I went trough this myself, then quit , now 3 months ago. Sideeffects? not really, not more money in my wallet, less coffee yes, less standing outside in the cold smoking ( we do not smoke inside here!)
    Less smell of cigarettes in clothes hair etc. Less interuptions while I am doing something.
    The best thing so far is though that it is nice to know that health is restoring itself. A nice thought!

    Anyway, why do you want to quit? What Is The Point??? Remember: ” I smoke, therefore I Am”
    Or if you want to, ” i quit, therefore etc.”

    Let me quote a line of your post:”and I’ll be honest over the fact if I have ever had one again.”
    Ha Dave, Being honest about a future ‘crime’ where you are the only victim…preparing the field? Honesty is not Everything! Have a cigg (your last!) and think about it! In the mean time, keep on posting! Good luck.

    Peter France


  2. February 22nd, 2012

    Interesting . I always understood that cigarrettes is one of the most addictive “things”. YOu dont sound like it is so hard to stop. But maygbe because you are so excessive.


    • February 22nd, 2012

      I understand that as well – Certainly they had me by their clutches, but I suppose its all how you present yourself to the situation and want to beat the dirty things. I’m glad I’m out for good, it was a rollercoaster and I think I simply brushed off the bad effects by “living my dream”. My dream is to not get sucked into anything anymore other than my own ideals and thoughts.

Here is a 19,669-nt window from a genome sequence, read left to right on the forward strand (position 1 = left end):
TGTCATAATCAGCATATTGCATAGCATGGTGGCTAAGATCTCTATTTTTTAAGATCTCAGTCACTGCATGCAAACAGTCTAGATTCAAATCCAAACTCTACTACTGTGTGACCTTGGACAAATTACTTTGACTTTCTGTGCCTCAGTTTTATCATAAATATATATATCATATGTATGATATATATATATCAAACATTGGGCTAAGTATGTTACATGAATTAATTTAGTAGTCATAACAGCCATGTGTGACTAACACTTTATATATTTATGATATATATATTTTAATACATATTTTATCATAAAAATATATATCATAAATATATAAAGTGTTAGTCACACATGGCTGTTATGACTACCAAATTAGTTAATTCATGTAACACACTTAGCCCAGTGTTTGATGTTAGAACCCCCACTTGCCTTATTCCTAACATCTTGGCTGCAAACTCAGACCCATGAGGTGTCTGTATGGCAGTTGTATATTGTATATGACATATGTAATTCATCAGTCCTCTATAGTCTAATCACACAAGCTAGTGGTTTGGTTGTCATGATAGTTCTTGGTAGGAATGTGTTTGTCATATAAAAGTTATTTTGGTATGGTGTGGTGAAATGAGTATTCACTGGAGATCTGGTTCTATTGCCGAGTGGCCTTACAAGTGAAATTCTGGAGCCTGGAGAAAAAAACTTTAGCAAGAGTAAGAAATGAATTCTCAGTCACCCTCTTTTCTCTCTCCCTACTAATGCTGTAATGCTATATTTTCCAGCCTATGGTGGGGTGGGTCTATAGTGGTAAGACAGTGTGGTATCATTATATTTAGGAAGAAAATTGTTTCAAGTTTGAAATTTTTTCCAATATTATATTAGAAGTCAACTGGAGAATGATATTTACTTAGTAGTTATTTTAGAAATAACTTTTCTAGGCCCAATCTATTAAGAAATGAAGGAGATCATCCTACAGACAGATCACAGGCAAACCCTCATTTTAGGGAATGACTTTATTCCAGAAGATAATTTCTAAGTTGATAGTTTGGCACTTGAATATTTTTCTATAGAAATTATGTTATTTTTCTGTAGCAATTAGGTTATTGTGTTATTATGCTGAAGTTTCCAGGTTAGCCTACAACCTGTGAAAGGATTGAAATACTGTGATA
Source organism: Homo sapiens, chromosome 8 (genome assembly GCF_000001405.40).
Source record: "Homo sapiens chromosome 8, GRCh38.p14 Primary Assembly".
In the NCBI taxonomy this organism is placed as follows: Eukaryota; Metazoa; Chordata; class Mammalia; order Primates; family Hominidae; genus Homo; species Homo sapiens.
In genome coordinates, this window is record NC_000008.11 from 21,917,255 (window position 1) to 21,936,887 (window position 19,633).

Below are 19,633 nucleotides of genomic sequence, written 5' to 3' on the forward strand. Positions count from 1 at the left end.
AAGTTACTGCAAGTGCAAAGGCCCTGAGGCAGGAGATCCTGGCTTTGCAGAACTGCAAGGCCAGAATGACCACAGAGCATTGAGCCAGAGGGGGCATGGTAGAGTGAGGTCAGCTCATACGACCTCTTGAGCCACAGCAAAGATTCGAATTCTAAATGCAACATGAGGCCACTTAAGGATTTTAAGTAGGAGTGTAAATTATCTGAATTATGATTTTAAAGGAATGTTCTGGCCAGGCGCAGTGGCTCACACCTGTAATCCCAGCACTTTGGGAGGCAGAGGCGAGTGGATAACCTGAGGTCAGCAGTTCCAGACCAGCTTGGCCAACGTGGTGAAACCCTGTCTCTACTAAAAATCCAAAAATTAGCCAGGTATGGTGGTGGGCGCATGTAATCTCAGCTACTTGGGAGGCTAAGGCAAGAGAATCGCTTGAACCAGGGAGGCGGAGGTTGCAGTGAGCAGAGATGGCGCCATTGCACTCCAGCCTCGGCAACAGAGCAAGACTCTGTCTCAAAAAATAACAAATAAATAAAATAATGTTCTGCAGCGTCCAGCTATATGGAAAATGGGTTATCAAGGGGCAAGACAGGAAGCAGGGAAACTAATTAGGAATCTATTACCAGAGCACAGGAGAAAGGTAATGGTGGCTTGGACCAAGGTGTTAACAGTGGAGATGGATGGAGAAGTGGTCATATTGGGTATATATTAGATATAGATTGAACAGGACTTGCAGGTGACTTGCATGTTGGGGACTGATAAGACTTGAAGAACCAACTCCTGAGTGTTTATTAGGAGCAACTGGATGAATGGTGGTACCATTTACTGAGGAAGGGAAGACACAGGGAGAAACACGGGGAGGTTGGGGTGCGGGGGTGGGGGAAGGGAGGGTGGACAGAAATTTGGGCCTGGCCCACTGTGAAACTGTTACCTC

3. ben
    February 22nd, 2012

    Well its cheeper then BC Bud


  4. Sean
    February 24th, 2012

    It’s all how your body reacts with anything toxic.
    My grandfather smoked for 70 years and died of unrelated causes.
    My mom’s been smoking for 50 years…very healthy girl.
    My aunt smoked for 30 years. Quit. 5 years later died of lung cancer.


    • February 24th, 2012

      I fully agree – Sean you know a bit of of whats been put into my body, look at me I’ve only lost parts of my hair and sanity!


  5. Shelagh Conroy
    February 29th, 2012

    I applaud your desire to rid your body of toxins and I wish you luck in your endevour. So glad to see that you are posting again, I missed reading them!